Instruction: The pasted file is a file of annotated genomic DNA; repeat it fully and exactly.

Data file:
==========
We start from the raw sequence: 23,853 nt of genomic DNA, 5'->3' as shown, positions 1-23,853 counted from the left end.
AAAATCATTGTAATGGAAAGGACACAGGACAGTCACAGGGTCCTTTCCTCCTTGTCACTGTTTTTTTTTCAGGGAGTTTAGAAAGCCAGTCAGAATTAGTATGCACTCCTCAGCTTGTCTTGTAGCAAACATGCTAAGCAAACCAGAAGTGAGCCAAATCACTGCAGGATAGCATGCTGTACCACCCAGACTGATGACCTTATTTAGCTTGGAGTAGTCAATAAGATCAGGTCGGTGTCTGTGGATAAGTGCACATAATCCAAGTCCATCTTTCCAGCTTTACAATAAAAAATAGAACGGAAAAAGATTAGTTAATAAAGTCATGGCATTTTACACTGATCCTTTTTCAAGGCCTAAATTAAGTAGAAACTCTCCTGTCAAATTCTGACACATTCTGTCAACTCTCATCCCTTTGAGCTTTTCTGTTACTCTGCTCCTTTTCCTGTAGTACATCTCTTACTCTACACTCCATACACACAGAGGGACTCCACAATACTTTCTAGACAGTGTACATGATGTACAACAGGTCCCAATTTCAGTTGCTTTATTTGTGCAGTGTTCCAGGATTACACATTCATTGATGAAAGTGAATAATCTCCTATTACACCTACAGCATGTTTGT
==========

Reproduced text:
We start from the raw sequence: 23,853 nt of genomic DNA, 5'->3' as shown, positions 1-23,853 counted from the left end.
AAAATCATTGTAATGGAAAGGACACAGGACAGTCACAGGGTCCTTTCCTCCTTGTCACTGTTTTTTTTTCAGGGAGTTTAGAAAGCCAGTCAGAATTAGTATGCACTCCTCAGCTTGTCTTGTAGCAAACATGCTAAGCAAACCAGAAGTGAGCCAAATCACTGCAGGATAGCATGCTGTACCACCCAGACTGATGACCTTATTTAGCTTGGAGTAGTCAATAAGATCAGGTCGGTGTCTGTGGATAAGTGCACATAATCCAAGTCCATCTTTCCAGCTTTACAATAAAAAATAGAACGGAAAAAGATTAGTTAATAAAGTCATGGCATTTTACACTGATCCTTTTTCAAGGCCTAAATTAAGTAGAAACTCTCCTGTCAAATTCTGACACATTCTGTCAACTCTCATCCCTTTGAGCTTTTCTGTTACTCTGCTCCTTTTCCTGTAGTACATCTCTTACTCTACACTCCATACACACAGAGGGACTCCACAATACTTTCTAGACAGTGTACATGATGTACAACAGGTCCCAATTTCAGTTGCTTTATTTGTGCAGTGTTCCAGGATTACACATTCATTGATGAAAGTGAATAATCTCCTATTACACCTACAGCATGTTTGT